Esophageal perforation

Last revised by Ciléin Kearns on 26 Jan 2023

Esophageal perforation is a rare but serious medical emergency with a very high mortality rate, especially if the diagnosis is delayed.

Most patients are in their sixties with a slight male predominance 5

Esophageal rupture is iatrogenic from instrumentation and surgery in ~80% of cases. If undetected during a procedure, or caused by something else, chest pain is present in 70% of cases 3,4. Other symptoms are more variable but include neck or epigastric pain, dysphagia and dyspnea 5,6. Subcutaneous emphysema 4, and symptoms from secondary bleeding and infection, may be part of the presentation 1

The lack of a serosal layer may make the esophagus more susceptible to injury than other parts of the gastrointestinal tract 3

Possible clues on chest radiographs include:

  • most sensitive within the first 24 hours 1

  • patient examined semi-supine (~20 degrees) on the fluoroscopy table

  • a low-osmolar water-soluble agent should be used initially as barium can cause mediastinitis 1

  • esophageal perforation may be represented as mucosal irregularity or extraluminal oral contrast leak

  • some authors suggest the use of small amounts of low or high concentrations of barium if no leak is evident on initial screening with water-soluble contrast 8

The role of CT is usually to look for stigmata of perforation when fluoroscopy is equivocal, and there is persisting suspicion of perforation. These include:

Water-soluble oral contrast can be administered 20 minutes before scanning to demonstrate extraluminal contrast leak. Intravenous contrast is usually administered to delineate the esophageal wall (25-60-second delay) 8.

There is a high mortality rate, estimated between 25 to 50% in some series 1,4, which is significantly increased if the diagnosis is delayed beyond 24 hours 6.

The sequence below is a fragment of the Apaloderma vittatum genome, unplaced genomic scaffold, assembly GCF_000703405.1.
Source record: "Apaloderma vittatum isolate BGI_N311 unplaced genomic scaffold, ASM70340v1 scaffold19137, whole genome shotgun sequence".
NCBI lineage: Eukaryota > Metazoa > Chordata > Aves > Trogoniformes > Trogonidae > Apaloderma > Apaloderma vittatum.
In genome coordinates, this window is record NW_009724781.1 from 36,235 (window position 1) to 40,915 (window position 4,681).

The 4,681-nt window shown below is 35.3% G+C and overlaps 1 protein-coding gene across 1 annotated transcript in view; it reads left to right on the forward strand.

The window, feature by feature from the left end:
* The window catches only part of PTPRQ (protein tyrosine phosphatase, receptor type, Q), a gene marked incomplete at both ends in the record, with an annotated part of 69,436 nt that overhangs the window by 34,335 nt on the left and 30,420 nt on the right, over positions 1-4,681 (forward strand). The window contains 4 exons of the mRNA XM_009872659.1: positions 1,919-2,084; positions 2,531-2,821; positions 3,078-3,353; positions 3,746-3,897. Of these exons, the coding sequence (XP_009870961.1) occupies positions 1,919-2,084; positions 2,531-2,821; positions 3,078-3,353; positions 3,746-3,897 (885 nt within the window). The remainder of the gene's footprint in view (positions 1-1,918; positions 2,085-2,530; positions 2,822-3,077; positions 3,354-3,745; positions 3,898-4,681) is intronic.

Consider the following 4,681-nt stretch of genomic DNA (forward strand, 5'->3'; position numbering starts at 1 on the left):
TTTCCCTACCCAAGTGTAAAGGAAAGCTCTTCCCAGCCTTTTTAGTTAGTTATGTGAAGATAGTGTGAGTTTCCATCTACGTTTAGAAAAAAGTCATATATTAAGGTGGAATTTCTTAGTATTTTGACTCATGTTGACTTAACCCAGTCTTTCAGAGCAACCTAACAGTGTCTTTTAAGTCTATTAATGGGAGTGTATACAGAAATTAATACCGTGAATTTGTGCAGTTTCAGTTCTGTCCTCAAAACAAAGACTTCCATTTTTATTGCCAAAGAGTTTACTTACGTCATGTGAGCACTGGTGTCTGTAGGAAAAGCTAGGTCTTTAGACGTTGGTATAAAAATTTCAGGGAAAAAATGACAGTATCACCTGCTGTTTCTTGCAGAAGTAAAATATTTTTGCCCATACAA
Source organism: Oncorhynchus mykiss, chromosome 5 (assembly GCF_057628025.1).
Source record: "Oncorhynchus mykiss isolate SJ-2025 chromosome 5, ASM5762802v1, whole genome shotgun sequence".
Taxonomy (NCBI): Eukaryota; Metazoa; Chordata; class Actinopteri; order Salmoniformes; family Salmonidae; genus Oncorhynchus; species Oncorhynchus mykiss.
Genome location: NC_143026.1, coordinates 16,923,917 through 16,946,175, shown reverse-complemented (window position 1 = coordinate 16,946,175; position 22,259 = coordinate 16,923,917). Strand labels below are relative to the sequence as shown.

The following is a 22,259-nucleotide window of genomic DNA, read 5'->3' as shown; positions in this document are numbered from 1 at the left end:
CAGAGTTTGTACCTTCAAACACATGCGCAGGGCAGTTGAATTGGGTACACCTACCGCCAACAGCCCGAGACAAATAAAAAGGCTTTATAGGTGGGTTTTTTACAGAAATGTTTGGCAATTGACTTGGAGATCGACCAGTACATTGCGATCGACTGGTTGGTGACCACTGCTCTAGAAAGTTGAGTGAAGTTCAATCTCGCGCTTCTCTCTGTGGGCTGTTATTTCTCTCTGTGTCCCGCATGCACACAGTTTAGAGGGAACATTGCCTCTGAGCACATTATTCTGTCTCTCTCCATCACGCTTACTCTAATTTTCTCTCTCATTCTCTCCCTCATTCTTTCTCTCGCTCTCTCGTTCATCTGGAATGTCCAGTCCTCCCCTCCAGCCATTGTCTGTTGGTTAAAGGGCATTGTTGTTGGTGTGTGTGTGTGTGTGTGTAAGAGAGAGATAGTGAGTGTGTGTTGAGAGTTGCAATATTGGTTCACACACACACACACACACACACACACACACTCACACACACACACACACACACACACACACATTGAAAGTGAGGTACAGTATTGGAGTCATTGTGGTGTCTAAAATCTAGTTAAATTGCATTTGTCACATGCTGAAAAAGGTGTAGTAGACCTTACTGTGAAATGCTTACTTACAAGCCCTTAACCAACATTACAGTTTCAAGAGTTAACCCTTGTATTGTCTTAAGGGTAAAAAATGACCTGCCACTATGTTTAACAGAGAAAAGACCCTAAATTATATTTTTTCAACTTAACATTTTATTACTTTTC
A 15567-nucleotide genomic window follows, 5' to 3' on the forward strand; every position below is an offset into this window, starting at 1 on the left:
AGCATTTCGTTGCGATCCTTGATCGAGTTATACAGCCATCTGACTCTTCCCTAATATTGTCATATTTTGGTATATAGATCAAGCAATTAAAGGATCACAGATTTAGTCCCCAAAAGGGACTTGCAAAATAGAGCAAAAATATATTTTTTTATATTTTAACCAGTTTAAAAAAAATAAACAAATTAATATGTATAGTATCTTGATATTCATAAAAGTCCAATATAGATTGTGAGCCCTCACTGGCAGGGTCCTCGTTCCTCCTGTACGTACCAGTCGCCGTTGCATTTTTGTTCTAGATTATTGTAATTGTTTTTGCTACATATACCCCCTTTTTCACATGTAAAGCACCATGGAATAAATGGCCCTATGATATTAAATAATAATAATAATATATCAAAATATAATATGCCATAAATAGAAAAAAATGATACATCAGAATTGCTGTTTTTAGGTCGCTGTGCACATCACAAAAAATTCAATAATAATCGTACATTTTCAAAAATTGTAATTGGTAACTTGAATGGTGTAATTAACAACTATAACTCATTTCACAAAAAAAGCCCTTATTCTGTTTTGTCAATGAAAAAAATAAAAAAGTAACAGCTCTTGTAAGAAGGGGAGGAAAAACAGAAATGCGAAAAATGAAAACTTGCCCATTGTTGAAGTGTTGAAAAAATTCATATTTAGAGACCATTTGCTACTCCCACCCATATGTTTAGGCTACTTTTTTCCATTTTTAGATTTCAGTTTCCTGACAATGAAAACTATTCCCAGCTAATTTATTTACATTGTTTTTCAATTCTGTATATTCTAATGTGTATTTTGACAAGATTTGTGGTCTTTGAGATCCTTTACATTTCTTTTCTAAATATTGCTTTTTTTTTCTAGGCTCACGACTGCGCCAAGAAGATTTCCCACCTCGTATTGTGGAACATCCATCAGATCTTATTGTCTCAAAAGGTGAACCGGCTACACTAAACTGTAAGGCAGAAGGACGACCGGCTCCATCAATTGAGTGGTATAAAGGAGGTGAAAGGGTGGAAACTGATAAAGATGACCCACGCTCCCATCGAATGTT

The rarity of this condition means that treatment is not well established and options include surgical or endoscopic stent placement vs. medical management 5,6,9

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Cases and figures

  • Case 1: post instrumentation
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  • Case 2: spontaneous
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  • Case 3
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  • Case 4: with penetrating trauma
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  • Case 5: Boerhaave syndrome
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  • Case 6: from swallowed foreign body
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  • Case 7: post gastroscopy
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  • Case 8
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  • Case 9
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  • Case 10: esophageal rupture (gross pathology)
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  • Case 11: iatrogenic esophageal perforation
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  • Case 12: complicated by oesophagopulmonary fistula and lung abscess
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  • Case 13: leak into pleural space
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  • Case 14
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  • Case 15: with esophageal-pleural fistula
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  • Case 16: from chicken bone
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